Fashion Forward is badly edited and badly styled. There’s merchandise that you know has just been thrown in there, so this year I pushed for Fashion Forward to have a presentation element and a separate industry day where designers who showcase could have the industry and buyers view their work. I was happy with that, but it is still not there yet. With regards to a Dubai Fashion Week, what I’ve done with the DDFC board is split it into subcommittees and each subcommittee has its own leader, and this subcommittee is headed by Patrick Chalhoub. We’ve finished off and signed off with the board strategy for Fashion Week. We’ll fall into the international calendar and it will be a citywide activation. It won’t just be one small platform. It will be B2B and B2C, and we will look at having all the touch points, whether it is the hotels, the airlines, or the airports, so people know that it is Fashion Week.
And what is the timing for all of this?
It depends on the content. Content is king. By the content I mean we have to get our designers up to the level of being able to showcase and people being really impressed by what they are showcasing. So this involves all the mentoring that we are doing. We also have the Woolmark Prize with the official nominating body and they are bringing the region finals to Dubai for the first time. It is working on initiatives like that.
Content is king. By the content I mean we have to get our designers up to the level of being able to showcase and people being really impressed by what they are showcasing.
I think “supporting regional talent” is a phrase that gets thrown around a lot in the industry and across cities, so I’m wondering what you see as the single biggest challenge right now to supporting regional talent. How will the council aim to overcome it?
That is such a big question, because there are so many layers to that. It is about education, it is about mentoring, it is also about designers realizing a lot of the difficulties they go through as part of that journey. We won’t have the answer. They have to go strive and find it themselves. So it is a mixture of talent development, education, and also the right initiatives. When people come to us about endorsing events, for example what we say to them is, “How are you feeding back into Dubai and how are you feeding back into the talent of Dubai?”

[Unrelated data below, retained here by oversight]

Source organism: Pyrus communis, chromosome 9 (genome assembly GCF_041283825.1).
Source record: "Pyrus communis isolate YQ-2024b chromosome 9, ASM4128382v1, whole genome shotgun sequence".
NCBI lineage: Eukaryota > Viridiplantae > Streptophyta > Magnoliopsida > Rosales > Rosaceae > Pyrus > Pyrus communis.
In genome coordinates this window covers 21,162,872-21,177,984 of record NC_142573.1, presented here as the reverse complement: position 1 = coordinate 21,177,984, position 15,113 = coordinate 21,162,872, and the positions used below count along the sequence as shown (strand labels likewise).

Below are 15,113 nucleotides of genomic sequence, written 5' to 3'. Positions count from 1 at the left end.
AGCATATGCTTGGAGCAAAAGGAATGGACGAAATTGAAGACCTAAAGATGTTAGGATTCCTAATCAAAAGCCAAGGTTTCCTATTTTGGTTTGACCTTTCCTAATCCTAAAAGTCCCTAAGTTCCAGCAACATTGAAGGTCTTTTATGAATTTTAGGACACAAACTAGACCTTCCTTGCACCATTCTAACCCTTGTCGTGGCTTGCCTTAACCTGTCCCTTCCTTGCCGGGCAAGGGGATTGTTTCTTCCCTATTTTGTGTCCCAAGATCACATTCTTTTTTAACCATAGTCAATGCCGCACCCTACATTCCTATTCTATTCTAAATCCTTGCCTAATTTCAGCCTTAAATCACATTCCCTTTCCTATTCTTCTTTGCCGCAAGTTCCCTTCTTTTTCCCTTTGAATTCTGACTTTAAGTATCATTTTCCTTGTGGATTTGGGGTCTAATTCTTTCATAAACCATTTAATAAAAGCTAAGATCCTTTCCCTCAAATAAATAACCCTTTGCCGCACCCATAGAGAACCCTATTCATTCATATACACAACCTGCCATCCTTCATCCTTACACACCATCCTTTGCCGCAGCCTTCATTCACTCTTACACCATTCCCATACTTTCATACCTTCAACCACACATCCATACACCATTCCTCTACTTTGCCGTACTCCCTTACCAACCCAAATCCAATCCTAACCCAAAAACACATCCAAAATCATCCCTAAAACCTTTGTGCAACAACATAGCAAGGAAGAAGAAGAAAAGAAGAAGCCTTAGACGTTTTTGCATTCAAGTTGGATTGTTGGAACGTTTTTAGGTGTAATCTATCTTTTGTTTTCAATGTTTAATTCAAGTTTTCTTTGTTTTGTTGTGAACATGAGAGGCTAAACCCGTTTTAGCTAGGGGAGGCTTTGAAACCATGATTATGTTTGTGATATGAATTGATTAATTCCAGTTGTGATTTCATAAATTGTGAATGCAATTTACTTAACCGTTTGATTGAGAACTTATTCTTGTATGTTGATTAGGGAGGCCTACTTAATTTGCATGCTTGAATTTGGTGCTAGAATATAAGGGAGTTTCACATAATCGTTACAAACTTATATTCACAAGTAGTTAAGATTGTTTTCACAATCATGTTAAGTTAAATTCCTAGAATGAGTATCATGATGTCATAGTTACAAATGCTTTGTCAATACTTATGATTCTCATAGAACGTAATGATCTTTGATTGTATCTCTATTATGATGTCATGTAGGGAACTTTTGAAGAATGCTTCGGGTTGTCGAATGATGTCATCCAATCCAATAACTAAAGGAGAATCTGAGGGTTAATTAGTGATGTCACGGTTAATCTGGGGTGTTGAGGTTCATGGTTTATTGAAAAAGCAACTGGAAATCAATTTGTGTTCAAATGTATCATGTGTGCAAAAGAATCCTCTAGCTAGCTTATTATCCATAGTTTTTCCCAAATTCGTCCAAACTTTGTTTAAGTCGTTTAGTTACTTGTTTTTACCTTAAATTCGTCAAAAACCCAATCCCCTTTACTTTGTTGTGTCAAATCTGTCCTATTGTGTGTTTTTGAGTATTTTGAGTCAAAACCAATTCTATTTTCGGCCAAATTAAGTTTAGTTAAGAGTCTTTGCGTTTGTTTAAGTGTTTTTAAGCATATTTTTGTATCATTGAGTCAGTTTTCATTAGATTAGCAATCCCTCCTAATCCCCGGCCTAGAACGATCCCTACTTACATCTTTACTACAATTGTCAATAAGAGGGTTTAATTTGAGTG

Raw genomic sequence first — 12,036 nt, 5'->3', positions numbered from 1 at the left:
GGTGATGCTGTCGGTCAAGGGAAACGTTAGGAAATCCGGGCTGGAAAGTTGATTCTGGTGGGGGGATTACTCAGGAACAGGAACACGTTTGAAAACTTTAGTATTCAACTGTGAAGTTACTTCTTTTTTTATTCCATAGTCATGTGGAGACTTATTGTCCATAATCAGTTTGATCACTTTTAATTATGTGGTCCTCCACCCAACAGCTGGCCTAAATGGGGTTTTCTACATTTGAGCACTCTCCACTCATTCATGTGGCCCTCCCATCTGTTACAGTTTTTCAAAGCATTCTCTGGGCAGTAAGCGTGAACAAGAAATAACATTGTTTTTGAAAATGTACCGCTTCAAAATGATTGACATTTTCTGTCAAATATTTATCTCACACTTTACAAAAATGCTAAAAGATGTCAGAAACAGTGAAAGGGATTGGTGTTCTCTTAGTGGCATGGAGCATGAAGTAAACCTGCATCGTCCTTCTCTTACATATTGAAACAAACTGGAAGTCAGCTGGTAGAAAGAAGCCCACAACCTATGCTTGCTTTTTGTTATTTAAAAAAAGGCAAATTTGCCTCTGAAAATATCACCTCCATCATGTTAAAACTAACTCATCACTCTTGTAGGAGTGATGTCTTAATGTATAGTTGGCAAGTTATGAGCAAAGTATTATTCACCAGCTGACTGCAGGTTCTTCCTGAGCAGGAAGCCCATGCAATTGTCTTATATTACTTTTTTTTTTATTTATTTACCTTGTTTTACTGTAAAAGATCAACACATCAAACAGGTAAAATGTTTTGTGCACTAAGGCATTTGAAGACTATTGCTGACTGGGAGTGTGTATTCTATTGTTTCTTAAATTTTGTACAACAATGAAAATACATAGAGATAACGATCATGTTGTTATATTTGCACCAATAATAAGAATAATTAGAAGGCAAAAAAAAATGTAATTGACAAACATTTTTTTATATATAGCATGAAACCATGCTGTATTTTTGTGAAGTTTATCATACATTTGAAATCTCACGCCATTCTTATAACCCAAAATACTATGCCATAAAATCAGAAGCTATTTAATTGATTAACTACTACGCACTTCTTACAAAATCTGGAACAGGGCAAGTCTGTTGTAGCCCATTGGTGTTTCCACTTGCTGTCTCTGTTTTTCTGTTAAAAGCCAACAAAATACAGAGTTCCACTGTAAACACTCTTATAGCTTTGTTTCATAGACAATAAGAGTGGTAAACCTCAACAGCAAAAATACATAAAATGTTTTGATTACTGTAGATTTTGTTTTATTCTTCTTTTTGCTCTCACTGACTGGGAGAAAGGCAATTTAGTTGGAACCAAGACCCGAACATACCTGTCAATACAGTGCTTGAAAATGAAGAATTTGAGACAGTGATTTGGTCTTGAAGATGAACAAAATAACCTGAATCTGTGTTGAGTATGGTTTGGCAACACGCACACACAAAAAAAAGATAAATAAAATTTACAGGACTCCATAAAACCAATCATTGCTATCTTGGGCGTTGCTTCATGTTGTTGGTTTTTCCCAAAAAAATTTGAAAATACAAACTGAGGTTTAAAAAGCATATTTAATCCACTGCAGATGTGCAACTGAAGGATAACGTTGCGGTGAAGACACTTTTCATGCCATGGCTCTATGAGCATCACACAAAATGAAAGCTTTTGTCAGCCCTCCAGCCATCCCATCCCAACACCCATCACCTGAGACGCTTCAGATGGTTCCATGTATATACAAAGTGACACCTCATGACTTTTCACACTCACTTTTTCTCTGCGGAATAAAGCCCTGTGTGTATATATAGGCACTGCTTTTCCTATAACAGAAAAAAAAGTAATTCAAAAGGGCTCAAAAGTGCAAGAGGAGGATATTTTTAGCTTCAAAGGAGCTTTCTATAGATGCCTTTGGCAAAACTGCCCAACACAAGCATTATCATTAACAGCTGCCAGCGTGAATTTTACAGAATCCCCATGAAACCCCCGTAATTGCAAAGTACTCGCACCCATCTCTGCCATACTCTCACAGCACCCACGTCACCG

What would be an example of companies feeding back into Dubai?
I can’t really mention names, but there is an event that wants to come in at a couture level, and it really wants the endorsement of DDFC, because it feels that it will give it prestige. So we’ve said that’s fine, but this is our criteria: we need to see that you are really feeding back to Dubai and see how you will showcase Dubai. It’s not just about the city of Dubai, but also about supporting the talent. If they want to return and do the event the next year, then we expect to see a yearlong investment of time. It’s not one flash event and then they go disappear for a year.
Which designers are on your to-watch list and do you think have been particularly impactful in the market?
Obviously we have people like Reem Acra on our board. She left the region and from nothing built this career for herself. I find people like Zuhair Murad very interesting, because he is a great talent and gives back a lot, which is really important even for your growth as a designer. In terms of emerging designers, for menswear there is Ahmed Abdul Rahman of Thamanyah – he is also launching a women’s collection so you and I will have the joy of wearing his pieces – and then of course there are the usual suspects. There is Bouguessa, who I think is really interesting because she is trying to break the boundaries of fashion, and in terms of accessories there are Nadine Kanso and Nathalie Trad. They really have that international standard in terms of quality. I like people like Reemami; she has very fun collections. We’ve been speaking to her as well about how to look at her collection in a commercial, yet still editorial, way.
Let’s say I am an emerging designer. What should my first step be if I want to get involved with the council? If I want to be part of this flourishing design community, what should I do first on a practical level?
You would start by attending the DDFC Talks. We also have DDFC mentors, like Reem Acra, myself, and Roland Mouret – the list keeps on growing. We have a database of emerging designers who come to the talks, so we look; we work with them.
My last question for you would be how does it feel to take on such a critical role in shaping the region’s creative and fashion community?
I feel very honored and I feel very proud to be in this role. I think me being in this position exemplifies what Dubai says about allowing people to come here, settle, and flourish. I have experience from all over the world and I have worked with all sorts of people – this is my way of giving back as well.